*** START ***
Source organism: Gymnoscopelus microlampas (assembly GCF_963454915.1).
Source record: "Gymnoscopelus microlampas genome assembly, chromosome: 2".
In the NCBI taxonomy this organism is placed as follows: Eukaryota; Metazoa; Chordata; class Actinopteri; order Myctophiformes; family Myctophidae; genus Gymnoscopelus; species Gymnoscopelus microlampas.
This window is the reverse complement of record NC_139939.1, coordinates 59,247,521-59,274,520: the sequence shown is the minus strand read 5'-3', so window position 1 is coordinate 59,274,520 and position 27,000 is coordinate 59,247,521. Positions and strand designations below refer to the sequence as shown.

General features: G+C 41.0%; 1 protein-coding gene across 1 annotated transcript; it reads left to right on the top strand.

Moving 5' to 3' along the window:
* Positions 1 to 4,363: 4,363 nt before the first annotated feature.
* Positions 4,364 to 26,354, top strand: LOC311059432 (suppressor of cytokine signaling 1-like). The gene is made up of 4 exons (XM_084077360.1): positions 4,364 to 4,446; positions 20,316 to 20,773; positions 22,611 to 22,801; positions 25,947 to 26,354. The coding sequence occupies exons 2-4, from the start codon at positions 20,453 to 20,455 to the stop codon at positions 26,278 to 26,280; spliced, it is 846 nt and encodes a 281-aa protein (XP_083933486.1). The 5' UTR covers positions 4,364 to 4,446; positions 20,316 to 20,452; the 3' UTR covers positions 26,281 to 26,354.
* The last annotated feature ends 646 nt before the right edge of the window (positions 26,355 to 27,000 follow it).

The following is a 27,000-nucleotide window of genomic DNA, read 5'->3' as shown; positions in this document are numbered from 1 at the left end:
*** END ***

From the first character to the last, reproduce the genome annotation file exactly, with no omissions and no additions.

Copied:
Source organism: Gymnoscopelus microlampas (assembly GCF_963454915.1).
Source record: "Gymnoscopelus microlampas genome assembly, chromosome: 2".
In the NCBI taxonomy this organism is placed as follows: Eukaryota; Metazoa; Chordata; class Actinopteri; order Myctophiformes; family Myctophidae; genus Gymnoscopelus; species Gymnoscopelus microlampas.
This window is the reverse complement of record NC_139939.1, coordinates 59,247,521-59,274,520: the sequence shown is the minus strand read 5'-3', so window position 1 is coordinate 59,274,520 and position 27,000 is coordinate 59,247,521. Positions and strand designations below refer to the sequence as shown.

General features: G+C 41.0%; 1 protein-coding gene across 1 annotated transcript; it reads left to right on the top strand.

Moving 5' to 3' along the window:
* Positions 1 to 4,363: 4,363 nt before the first annotated feature.
* Positions 4,364 to 26,354, top strand: LOC311059432 (suppressor of cytokine signaling 1-like). The gene is made up of 4 exons (XM_084077360.1): positions 4,364 to 4,446; positions 20,316 to 20,773; positions 22,611 to 22,801; positions 25,947 to 26,354. The coding sequence occupies exons 2-4, from the start codon at positions 20,453 to 20,455 to the stop codon at positions 26,278 to 26,280; spliced, it is 846 nt and encodes a 281-aa protein (XP_083933486.1). The 5' UTR covers positions 4,364 to 4,446; positions 20,316 to 20,452; the 3' UTR covers positions 26,281 to 26,354.
* The last annotated feature ends 646 nt before the right edge of the window (positions 26,355 to 27,000 follow it).

The following is a 27,000-nucleotide window of genomic DNA, read 5'->3' as shown; positions in this document are numbered from 1 at the left end: